Traditional Foods

Catfish

There are many kinds of catfish found across Indian Country. You can catch catfish in most rivers, lakes and reservoirs. Many Tribes caught and ate catfish and still do today. The type of catfish and traditional stories about catfish are specific to the Tribe or region. Catfish is rich in protein, nutrients and healthy fats when baked or roasted. Native people harvested catfish in different ways. Noodling, grabbling or a spear, were often used to harvest catfish.

Traditionally, catfish would be strung on a stick and roasted over a fire or put into soups. Often, fish soup and corn mush were fed to sick people because the meal was full of nutrients and easy to digest.

About

The three main types of catfish in the US are blue catfish, channel catfish and flathead catfish.

Catfish may be caught from your favorite fishing spot or bought fresh or frozen from a local store.

When catching your own fish, a healthy fish should have firm flesh with no browning, a mild fresh smell, bright clear eyes, red or pink gills and tight scales.

When buying fresh fish, the fish should be refrigerated or on ice, have a mild fresh smell, not fishy and the flesh should “spring back” when you touch it.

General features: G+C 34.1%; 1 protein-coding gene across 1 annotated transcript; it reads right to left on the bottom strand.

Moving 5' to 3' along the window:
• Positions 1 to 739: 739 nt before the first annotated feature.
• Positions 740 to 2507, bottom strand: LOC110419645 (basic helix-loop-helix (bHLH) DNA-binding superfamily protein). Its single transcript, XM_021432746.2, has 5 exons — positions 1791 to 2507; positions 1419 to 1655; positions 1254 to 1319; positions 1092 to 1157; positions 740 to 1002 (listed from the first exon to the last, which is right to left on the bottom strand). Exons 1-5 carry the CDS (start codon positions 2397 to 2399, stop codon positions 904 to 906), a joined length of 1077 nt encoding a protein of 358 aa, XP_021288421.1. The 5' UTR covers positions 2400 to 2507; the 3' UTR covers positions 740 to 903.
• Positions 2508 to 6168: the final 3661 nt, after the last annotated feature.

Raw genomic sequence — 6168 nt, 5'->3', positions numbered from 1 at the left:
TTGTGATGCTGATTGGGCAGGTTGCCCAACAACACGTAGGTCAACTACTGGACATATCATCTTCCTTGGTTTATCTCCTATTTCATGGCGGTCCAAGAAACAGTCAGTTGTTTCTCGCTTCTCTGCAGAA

When buying frozen fish, make sure the package is not torn or crushed and there are no ice crystals.

“Fresh Frozen” means the fish was frozen while fresh.

“Previously Frozen” means the fish was frozen while fresh and thawed for sale.

Catfish is low in calories and high in protein, omega-3 fatty acids and vitamin B12 when made without added fat.

Storage

Fresh caught catfish should be chilled and stored in crushed ice for a fresh taste.

Catfish, both fresh caught and fish you buy, should be stored in the fridge as soon as you get home and will keep for up to 3 days.

Catfish may also be stored in the freezer to extend shelf life. After thawing frozen fish, do not refreeze.

Preparation

All fish should be cooked to 145 degrees Fahrenheit to kill harmful bacteria and parasites.

Catfish is best when baked, grilled or broiled with the skin removed and fat trimmed.

Adapted from Park, S., Hongu, N., & Daily, J. W. (2016). Native American foods: History, culture, and influence on modern diets. Journal of Ethnic Foods, 3(3), 171-177. doi: 10.1016/j.jef.2016.08.001 and https://extension.umn.edu/preserving-and-preparing/safety-concerns-consuming-fish#make-sure-your-fish-is-fresh-529060

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